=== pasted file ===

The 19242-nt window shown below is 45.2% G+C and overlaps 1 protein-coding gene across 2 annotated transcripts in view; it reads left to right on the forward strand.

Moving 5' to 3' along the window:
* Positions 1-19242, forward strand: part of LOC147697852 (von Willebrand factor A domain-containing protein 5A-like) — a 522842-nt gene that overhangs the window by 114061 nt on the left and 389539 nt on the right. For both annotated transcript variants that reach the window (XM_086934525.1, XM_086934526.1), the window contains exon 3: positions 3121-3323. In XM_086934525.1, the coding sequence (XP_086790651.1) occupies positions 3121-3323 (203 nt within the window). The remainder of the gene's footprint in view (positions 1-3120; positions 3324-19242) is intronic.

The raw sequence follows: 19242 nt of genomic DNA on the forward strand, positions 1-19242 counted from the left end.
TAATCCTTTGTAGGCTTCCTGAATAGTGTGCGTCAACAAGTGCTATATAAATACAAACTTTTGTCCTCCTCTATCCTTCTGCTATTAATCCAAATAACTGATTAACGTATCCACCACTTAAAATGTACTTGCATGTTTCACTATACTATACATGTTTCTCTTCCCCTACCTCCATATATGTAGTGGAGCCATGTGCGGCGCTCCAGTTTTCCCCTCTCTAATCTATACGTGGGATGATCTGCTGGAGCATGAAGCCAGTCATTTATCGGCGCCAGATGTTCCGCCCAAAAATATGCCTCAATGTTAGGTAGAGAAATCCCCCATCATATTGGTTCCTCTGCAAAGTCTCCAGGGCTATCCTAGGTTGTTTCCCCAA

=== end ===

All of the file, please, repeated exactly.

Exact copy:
The 19242-nt window shown below is 45.2% G+C and overlaps 1 protein-coding gene across 2 annotated transcripts in view; it reads left to right on the forward strand.

Moving 5' to 3' along the window:
* Positions 1-19242, forward strand: part of LOC147697852 (von Willebrand factor A domain-containing protein 5A-like) — a 522842-nt gene that overhangs the window by 114061 nt on the left and 389539 nt on the right. For both annotated transcript variants that reach the window (XM_086934525.1, XM_086934526.1), the window contains exon 3: positions 3121-3323. In XM_086934525.1, the coding sequence (XP_086790651.1) occupies positions 3121-3323 (203 nt within the window). The remainder of the gene's footprint in view (positions 1-3120; positions 3324-19242) is intronic.

The raw sequence follows: 19242 nt of genomic DNA on the forward strand, positions 1-19242 counted from the left end.
TAATCCTTTGTAGGCTTCCTGAATAGTGTGCGTCAACAAGTGCTATATAAATACAAACTTTTGTCCTCCTCTATCCTTCTGCTATTAATCCAAATAACTGATTAACGTATCCACCACTTAAAATGTACTTGCATGTTTCACTATACTATACATGTTTCTCTTCCCCTACCTCCATATATGTAGTGGAGCCATGTGCGGCGCTCCAGTTTTCCCCTCTCTAATCTATACGTGGGATGATCTGCTGGAGCATGAAGCCAGTCATTTATCGGCGCCAGATGTTCCGCCCAAAAATATGCCTCAATGTTAGGTAGAGAAATCCCCCATCATATTGGTTCCTCTGCAAAGTCTCCAGGGCTATCCTAGGTTGTTTCCCCAA